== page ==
The Italians have terroirs and varietals as noble as any in the world, but prefer to keep them hidden: hundreds of millions are spent on consultants and equipment, often with financing from the Italian government, to avoid the straightforward, even simple, approach of the best winemakers (for example, some Burgundians), who make their wines themselves, focusing, first, on viticulture and second, on the handful of cellar elements that make all the difference. And the Italian wine press only acts like the crowd around the emperor, admiring his new clothes. Evie, for one, would like to change all that:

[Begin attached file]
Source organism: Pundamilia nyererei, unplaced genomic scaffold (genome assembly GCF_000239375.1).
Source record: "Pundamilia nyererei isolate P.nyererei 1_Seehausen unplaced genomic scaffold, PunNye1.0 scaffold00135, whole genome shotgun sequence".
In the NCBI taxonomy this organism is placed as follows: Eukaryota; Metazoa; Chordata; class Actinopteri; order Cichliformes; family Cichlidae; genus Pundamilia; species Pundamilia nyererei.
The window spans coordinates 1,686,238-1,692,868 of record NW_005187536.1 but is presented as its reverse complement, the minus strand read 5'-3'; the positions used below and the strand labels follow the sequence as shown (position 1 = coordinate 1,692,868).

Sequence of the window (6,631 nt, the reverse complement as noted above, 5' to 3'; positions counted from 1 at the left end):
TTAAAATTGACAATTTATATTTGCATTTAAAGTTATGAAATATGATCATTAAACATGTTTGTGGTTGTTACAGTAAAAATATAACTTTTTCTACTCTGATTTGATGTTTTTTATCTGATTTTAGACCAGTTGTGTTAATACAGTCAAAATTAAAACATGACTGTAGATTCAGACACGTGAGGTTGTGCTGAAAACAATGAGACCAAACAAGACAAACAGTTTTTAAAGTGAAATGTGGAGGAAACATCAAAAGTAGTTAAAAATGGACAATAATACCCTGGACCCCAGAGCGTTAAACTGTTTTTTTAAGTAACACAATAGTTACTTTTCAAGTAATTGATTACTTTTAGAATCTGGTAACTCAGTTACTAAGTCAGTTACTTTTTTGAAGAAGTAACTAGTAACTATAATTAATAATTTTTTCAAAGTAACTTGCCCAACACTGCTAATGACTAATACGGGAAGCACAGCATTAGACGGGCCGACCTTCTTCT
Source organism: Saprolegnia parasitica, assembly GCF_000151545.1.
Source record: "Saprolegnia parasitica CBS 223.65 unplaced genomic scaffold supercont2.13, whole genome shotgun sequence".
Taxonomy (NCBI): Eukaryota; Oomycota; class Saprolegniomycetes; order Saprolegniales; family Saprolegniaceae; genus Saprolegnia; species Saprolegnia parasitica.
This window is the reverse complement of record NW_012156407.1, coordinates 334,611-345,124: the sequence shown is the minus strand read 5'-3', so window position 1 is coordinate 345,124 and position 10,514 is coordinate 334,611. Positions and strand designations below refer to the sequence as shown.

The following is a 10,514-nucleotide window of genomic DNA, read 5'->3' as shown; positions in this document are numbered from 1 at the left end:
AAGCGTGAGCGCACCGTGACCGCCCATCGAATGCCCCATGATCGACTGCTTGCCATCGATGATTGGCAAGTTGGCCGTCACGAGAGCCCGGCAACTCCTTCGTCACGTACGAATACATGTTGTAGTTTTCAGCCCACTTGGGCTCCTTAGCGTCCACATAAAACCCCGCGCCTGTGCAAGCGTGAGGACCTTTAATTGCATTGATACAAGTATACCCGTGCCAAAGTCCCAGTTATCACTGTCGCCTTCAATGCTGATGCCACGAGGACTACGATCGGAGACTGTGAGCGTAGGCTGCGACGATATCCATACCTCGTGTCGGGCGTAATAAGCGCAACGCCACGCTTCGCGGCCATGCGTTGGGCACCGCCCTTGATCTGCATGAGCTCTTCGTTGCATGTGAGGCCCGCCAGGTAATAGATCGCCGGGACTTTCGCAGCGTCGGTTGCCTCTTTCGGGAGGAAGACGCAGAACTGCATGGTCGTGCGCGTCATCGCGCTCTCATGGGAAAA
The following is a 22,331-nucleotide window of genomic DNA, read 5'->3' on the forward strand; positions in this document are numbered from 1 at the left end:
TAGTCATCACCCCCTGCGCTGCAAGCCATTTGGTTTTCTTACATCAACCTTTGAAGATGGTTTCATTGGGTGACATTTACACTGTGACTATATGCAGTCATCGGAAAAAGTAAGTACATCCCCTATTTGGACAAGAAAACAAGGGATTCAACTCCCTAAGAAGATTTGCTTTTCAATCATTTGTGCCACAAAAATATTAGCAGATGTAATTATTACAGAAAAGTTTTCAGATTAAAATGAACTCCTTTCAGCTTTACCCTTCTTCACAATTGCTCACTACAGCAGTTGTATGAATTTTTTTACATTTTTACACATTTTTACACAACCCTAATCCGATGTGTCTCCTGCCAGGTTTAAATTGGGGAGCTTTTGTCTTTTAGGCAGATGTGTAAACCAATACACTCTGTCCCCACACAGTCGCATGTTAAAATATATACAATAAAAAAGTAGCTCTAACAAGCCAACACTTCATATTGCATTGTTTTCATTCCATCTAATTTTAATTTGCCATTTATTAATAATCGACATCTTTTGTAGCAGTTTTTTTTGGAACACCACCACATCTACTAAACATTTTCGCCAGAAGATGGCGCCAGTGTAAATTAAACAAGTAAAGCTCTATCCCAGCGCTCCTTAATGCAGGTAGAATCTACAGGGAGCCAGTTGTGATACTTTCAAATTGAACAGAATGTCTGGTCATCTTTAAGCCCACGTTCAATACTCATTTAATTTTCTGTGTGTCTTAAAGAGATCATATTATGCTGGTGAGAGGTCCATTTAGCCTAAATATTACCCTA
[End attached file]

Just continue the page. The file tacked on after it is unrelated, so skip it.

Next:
Evie is a new writer at the popular wine-lovers’ monthly, Passion for Wine, and, after an initial trip visiting wineries in Italy, she’s back in her New York office pitching her first article to Deborah, a seasoned wine-world editor.
Evie: How can I establish credibility with my readers?
Deborah: Say you’re Italian.
Evie: But I’m not.
Deborah: You like Rome, don’t you?
Evie: Well, it looks nice in films.
Deborah: There you go.